Foreword Reviews

Kiddie Coddles

The Goat with the Red Coat

Clarion Rating: 3 out of 5

The enjoyable Kiddie Coddles: The Goat with the Red Coat introduces the important lesson that siblings should be appreciated, no matter their differences.

John Vitucci and Gianna Familette’s Kiddie Coddles: The Goat with the Red Coat is a tale that contains an age-old lesson about the importance of being kind.

When Scarlett and her younger brother Jackson visit their grandparents’ farm, Scarlett makes fun of Jackson for being scared and crying. That’s when their grandfather gives them two mysterious gifts from the attic: a stuffed goat and a horn. He tells them the two items have been shared by brothers and sisters for generations, and that they are magical—but only if the two can work together to invoke the magic. The rest of the story follows Scarlett and Jackson as they discover that their grandfather was telling the truth.

The goat, Kiddie Coddles, brings magic to the page. Jackson’s selfless wish that Kiddie give the animals magical abilities is charming. In keeping with her character, Scarlett selfishly wishes that Jackson was never born, spurring the lesson she must learn. That Kiddie grants her wish results in narrative satisfaction; when she sees what life would be like without him, she learns that Jackson is important to her, no matter how annoying he may seem.

The tale runs long for a picture book, and young audiences might lose interest before it’s over. However, the story itself includes all of the necessary components to be satisfying. Characters are well rounded, vivid, and lively, and their story arcs bring them to where they need to be to grow.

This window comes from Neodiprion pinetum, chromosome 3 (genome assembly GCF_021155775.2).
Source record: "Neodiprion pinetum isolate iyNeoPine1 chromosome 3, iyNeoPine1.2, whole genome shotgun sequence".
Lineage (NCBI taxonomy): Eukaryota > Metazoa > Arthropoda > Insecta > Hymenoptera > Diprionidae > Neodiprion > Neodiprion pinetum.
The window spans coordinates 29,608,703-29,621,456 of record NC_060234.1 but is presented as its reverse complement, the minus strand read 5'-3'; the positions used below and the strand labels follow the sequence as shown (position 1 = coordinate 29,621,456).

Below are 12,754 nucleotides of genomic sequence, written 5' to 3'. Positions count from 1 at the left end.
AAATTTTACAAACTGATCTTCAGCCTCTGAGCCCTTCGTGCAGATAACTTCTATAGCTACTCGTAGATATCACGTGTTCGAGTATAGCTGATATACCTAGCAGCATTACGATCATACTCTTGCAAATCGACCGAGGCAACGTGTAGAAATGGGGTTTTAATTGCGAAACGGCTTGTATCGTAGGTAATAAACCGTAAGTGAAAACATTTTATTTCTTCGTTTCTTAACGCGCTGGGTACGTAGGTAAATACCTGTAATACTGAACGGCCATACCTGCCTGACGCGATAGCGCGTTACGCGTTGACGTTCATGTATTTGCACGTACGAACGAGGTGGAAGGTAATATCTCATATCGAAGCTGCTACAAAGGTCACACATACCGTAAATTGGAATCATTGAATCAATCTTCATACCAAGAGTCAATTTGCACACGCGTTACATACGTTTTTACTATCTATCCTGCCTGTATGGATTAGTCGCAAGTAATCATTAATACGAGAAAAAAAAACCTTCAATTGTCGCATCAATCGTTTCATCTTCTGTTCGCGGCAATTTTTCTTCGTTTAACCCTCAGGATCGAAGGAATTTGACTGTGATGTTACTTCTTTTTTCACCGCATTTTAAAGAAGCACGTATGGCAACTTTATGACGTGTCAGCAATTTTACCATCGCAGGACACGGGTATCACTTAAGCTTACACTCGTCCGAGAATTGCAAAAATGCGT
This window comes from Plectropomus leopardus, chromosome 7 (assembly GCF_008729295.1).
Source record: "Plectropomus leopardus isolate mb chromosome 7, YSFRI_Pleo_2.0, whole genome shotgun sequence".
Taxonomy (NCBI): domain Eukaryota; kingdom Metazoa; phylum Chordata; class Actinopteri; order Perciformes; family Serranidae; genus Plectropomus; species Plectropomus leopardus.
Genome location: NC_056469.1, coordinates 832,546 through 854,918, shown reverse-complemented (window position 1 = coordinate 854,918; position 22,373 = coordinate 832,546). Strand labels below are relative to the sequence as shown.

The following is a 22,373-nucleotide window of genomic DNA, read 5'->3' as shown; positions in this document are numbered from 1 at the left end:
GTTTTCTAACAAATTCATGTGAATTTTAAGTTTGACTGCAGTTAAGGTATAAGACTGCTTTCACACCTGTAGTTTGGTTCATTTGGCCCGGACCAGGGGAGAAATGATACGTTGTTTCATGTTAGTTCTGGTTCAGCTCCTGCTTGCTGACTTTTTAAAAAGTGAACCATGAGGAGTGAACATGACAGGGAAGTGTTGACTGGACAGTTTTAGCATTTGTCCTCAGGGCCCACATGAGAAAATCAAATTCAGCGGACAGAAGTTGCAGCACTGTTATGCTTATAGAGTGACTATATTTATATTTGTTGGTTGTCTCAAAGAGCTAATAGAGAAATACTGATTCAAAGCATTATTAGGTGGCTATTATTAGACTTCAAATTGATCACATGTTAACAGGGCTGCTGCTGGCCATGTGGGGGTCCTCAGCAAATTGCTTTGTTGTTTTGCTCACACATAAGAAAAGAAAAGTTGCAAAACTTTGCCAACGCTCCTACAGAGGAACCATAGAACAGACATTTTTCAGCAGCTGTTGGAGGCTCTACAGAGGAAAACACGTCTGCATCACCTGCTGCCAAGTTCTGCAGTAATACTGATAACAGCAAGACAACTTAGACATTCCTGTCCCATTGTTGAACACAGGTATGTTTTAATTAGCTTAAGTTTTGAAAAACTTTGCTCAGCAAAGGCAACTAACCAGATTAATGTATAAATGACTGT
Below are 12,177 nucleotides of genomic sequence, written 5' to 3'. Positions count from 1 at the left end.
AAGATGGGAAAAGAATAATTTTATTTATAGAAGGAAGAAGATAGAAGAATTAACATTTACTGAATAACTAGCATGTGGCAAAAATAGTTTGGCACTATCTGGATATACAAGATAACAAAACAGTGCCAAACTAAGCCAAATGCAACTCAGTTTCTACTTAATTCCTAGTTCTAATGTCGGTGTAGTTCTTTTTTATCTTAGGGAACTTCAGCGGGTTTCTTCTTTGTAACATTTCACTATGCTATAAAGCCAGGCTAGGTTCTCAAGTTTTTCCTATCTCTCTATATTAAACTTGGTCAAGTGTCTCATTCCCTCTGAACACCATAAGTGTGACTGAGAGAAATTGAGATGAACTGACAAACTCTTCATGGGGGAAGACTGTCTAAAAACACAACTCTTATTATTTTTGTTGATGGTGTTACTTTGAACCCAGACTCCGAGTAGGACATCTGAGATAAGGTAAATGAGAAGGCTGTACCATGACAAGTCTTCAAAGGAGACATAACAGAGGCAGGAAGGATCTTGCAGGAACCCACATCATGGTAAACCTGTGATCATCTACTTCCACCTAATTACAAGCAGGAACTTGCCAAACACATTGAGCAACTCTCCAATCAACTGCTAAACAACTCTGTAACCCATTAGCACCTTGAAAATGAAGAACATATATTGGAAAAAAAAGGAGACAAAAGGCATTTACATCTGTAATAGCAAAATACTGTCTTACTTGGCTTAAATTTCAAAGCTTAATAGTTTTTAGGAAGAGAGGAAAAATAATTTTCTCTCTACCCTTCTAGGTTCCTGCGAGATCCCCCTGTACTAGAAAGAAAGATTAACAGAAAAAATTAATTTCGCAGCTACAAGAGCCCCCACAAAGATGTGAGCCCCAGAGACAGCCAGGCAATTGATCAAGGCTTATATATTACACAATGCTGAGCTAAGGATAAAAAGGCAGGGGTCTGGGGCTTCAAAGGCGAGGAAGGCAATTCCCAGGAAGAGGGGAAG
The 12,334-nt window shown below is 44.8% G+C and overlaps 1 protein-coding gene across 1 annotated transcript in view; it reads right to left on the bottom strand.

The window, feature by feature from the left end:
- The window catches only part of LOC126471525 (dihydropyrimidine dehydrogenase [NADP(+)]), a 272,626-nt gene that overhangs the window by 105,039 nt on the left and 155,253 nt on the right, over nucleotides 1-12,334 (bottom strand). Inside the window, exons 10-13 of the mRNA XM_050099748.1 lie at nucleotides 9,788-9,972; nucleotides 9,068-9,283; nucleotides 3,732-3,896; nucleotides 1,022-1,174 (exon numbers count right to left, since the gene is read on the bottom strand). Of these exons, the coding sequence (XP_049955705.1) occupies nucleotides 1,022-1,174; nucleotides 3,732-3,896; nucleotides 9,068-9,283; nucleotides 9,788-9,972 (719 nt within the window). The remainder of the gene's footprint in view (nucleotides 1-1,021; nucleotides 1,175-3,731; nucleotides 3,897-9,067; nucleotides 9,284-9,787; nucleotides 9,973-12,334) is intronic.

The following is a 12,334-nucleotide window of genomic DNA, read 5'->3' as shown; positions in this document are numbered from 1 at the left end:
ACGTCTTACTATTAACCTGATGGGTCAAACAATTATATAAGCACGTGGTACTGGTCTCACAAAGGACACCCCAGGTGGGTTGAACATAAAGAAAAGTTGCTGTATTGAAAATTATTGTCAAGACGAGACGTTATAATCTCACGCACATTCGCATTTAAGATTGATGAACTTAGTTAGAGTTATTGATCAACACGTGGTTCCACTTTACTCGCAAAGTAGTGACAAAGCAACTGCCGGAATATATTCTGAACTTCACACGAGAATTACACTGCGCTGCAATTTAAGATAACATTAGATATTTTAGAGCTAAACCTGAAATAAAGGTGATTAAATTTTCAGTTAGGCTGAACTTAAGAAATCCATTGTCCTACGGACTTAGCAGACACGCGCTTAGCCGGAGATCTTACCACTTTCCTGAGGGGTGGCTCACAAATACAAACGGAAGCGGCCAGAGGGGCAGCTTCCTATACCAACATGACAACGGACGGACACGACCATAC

The book’s digital illustrations match the story, though they are mismatched among themselves. The inclusion of stock photos generates some confusion, with different portrayals of the same characters included sometimes mere pages apart.

The enjoyable Kiddie Coddles: The Goat with the Red Coat introduces the important lesson that siblings should be appreciated, no matter their differences.

Reviewed by Rebecca Monterusso

Disclosure: This article is not an endorsement, but a review. The author of this book provided free copies of the book and paid a small fee to have their book reviewed by a professional reviewer. Foreword Reviews and Clarion Reviews make no guarantee that the author will receive a positive review. Foreword Magazine, Inc. is disclosing this in accordance with the Federal Trade Commission’s 16 CFR, Part 255.

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